All authors are members of the Philadelphia Collaborative Violence Prevention program, and this manuscript was supported by the cooperative agreement number 5 U49 CE001093 from The Centers for Disease Control and Prevention. Its contents are the sole responsibility of the authors and do not represent the official position of the Centers for Disease Control and Prevention. This research was also supported by Award No. F31NR011107 (PI: Catherine C. McDonald) from the National Institute of Nursing Research. The content is solely the responsibility of the authors and does not necessarily represent the official views of the National Institute of Nursing Research or the National Institutes of Health.
Version of Record online: 3 AUG 2010
© 2010 Wiley Periodicals, Inc.
Journal of Community Psychology
Volume 38, Issue 7, pages 874–885, September 2010
How to Cite
Teitelman, A., McDonald, C. C., Wiebe, D. J., Thomas, N., Guerra, T., Kassam-Adams, N. and Richmond, T. S. (2010), Youth's strategies for staying safe and coping. J. Community Psychol., 38: 874–885. doi: 10.1002/jcop.20402
We acknowledge the thoughtful input of Tamara M. Haegerich, Ph.D during the early phases of study design and implementation.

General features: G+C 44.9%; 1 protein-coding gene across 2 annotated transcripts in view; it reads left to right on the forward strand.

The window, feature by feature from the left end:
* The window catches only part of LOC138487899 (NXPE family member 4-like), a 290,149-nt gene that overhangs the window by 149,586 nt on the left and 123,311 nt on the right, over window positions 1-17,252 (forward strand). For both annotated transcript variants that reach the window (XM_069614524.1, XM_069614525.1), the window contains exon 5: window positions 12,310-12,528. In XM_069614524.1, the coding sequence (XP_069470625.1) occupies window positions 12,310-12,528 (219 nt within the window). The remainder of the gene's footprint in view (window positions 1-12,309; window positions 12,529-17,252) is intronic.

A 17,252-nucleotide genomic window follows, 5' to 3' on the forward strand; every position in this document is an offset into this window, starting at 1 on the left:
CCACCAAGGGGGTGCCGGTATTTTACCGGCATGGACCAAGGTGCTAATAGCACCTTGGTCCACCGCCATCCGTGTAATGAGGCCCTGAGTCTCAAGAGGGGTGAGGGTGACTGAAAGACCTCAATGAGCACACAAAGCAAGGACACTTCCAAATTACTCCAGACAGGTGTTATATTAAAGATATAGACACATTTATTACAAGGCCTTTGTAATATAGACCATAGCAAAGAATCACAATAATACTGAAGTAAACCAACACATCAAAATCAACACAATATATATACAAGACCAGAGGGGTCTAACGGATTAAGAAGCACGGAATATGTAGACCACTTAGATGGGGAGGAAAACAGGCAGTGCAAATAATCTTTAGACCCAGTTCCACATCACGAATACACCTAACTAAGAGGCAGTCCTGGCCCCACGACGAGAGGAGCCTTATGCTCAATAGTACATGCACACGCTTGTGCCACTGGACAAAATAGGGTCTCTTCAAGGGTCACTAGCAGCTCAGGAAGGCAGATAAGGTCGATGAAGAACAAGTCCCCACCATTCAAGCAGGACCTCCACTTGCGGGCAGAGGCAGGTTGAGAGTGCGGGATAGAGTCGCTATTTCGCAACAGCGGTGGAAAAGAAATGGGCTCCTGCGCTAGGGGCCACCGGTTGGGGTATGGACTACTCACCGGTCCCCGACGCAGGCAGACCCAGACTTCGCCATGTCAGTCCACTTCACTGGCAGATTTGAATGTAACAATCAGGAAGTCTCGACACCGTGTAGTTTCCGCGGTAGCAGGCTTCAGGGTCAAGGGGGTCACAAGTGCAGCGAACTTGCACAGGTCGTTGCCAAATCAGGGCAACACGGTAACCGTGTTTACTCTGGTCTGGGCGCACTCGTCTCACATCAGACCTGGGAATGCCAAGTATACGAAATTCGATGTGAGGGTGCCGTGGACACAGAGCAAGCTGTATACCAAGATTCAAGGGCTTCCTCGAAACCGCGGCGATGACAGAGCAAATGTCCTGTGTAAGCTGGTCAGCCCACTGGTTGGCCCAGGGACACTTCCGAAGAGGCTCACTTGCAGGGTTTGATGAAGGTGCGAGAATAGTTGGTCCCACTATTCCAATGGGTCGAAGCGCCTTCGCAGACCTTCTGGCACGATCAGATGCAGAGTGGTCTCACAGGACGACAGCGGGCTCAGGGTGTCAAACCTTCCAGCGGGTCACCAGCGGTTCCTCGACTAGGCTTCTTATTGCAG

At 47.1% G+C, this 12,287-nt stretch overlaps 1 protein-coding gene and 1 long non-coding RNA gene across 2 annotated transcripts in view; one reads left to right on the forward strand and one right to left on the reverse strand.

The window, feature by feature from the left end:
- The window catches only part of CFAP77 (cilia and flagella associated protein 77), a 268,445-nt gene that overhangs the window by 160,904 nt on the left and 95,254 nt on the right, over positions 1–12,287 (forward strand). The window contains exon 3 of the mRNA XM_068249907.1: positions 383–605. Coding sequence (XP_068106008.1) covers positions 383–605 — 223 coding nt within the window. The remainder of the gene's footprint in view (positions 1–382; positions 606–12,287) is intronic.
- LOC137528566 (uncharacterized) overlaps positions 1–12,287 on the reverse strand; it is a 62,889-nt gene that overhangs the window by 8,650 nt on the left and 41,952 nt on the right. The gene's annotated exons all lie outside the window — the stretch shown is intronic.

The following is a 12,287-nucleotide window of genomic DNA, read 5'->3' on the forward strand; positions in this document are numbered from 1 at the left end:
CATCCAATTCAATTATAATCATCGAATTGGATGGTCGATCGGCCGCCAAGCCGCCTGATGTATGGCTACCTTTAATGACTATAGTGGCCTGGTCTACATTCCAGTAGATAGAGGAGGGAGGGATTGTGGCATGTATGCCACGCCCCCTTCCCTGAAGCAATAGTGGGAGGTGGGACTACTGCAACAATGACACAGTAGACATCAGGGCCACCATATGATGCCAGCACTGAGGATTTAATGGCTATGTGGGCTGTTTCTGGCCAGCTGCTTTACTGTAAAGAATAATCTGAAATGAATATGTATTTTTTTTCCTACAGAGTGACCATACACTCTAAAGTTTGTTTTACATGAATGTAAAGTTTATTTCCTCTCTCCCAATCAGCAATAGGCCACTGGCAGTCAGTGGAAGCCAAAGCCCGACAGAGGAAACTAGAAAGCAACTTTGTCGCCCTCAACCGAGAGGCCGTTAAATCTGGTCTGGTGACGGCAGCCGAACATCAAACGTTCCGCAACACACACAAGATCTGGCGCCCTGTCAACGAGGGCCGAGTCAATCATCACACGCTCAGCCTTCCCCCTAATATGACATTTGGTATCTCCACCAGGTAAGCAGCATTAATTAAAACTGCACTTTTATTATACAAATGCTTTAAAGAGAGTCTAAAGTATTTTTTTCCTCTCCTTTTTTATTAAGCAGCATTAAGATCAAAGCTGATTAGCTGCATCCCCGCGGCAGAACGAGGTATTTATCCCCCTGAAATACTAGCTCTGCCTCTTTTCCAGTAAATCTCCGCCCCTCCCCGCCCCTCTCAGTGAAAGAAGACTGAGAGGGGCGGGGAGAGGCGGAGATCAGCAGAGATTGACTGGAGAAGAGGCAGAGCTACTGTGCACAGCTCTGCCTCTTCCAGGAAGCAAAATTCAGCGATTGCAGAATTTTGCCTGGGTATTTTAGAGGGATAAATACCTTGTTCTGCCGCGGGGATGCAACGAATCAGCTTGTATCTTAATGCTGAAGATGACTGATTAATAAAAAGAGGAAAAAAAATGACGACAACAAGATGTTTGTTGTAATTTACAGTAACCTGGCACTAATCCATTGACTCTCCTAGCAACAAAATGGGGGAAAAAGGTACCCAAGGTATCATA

- Issue online: 3 AUG 2010
- Version of Record online: 3 AUG 2010
Youth living in urban environments of pervasive violence are exposed to a variety of violence-related stressors. This qualitative descriptive study sought to ascertain how community-dwelling youth perceived exposure to violence and how these youth identified and used available resources. The intent of this community-based participatory research study was to help inform the design of a youth violence prevention center intervention. Semistructured interviews were conducted with a purposive sample of 18 youth, aged 10–16 years. Youth reported high levels of exposure to neighborhood violence. A theme of identifying and navigating safe and unsafe places emerged. Other stressors were more proximal and included interpersonal issues and conflicts. Youth used neighborhood and individual resources to cope with stressors. Youth maintained a high level of vigilance and developed clear strategies to safely navigate violent neighborhoods. Implications of the constant vigilance and exquisite sensitivity to stressors of chronic neighborhood violence for youth are discussed. © 2010 Wiley Periodicals, Inc.